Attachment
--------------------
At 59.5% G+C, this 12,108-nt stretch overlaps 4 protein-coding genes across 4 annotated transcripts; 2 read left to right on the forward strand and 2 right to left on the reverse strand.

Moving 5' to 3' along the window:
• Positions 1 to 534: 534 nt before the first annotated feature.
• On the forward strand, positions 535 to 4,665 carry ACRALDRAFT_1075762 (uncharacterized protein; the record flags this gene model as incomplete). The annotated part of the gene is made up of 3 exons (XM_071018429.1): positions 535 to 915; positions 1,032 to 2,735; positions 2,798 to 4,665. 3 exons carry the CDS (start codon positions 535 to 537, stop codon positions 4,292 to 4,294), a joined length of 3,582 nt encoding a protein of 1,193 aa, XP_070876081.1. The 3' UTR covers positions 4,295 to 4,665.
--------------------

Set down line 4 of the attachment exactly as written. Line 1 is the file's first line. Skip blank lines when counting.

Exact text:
• On the forward strand, positions 535 to 4,665 carry ACRALDRAFT_1075762 (uncharacterized protein; the record flags this gene model as incomplete). The annotated part of the gene is made up of 3 exons (XM_071018429.1): positions 535 to 915; positions 1,032 to 2,735; positions 2,798 to 4,665. 3 exons carry the CDS (start codon positions 535 to 537, stop codon positions 4,292 to 4,294), a joined length of 3,582 nt encoding a protein of 1,193 aa, XP_070876081.1. The 3' UTR covers positions 4,295 to 4,665.